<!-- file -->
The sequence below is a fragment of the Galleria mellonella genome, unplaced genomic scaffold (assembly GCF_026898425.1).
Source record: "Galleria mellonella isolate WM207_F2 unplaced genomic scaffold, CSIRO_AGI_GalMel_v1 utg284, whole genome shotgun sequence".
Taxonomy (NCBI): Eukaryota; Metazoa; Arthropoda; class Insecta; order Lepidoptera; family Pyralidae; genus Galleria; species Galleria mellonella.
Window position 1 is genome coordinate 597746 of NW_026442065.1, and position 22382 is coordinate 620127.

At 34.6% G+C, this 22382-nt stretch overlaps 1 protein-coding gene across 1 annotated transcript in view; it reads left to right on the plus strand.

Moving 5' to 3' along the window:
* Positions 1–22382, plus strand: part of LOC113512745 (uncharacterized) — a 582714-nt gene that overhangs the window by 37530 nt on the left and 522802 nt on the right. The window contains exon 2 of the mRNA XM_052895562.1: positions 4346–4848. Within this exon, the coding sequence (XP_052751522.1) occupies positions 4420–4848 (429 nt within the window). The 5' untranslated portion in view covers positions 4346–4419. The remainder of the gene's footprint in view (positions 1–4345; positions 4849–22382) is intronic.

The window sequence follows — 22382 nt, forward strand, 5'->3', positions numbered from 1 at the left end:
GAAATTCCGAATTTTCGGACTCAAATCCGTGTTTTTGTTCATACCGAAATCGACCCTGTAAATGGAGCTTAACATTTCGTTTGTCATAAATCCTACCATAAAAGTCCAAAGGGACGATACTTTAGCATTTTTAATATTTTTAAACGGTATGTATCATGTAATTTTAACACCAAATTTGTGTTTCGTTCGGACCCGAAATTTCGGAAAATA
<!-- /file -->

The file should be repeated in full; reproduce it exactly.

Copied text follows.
The sequence below is a fragment of the Galleria mellonella genome, unplaced genomic scaffold (assembly GCF_026898425.1).
Source record: "Galleria mellonella isolate WM207_F2 unplaced genomic scaffold, CSIRO_AGI_GalMel_v1 utg284, whole genome shotgun sequence".
Taxonomy (NCBI): Eukaryota; Metazoa; Arthropoda; class Insecta; order Lepidoptera; family Pyralidae; genus Galleria; species Galleria mellonella.
Window position 1 is genome coordinate 597746 of NW_026442065.1, and position 22382 is coordinate 620127.

At 34.6% G+C, this 22382-nt stretch overlaps 1 protein-coding gene across 1 annotated transcript in view; it reads left to right on the plus strand.

Moving 5' to 3' along the window:
* Positions 1–22382, plus strand: part of LOC113512745 (uncharacterized) — a 582714-nt gene that overhangs the window by 37530 nt on the left and 522802 nt on the right. The window contains exon 2 of the mRNA XM_052895562.1: positions 4346–4848. Within this exon, the coding sequence (XP_052751522.1) occupies positions 4420–4848 (429 nt within the window). The 5' untranslated portion in view covers positions 4346–4419. The remainder of the gene's footprint in view (positions 1–4345; positions 4849–22382) is intronic.

The window sequence follows — 22382 nt, forward strand, 5'->3', positions numbered from 1 at the left end:
GAAATTCCGAATTTTCGGACTCAAATCCGTGTTTTTGTTCATACCGAAATCGACCCTGTAAATGGAGCTTAACATTTCGTTTGTCATAAATCCTACCATAAAAGTCCAAAGGGACGATACTTTAGCATTTTTAATATTTTTAAACGGTATGTATCATGTAATTTTAACACCAAATTTGTGTTTCGTTCGGACCCGAAATTTCGGAAAATA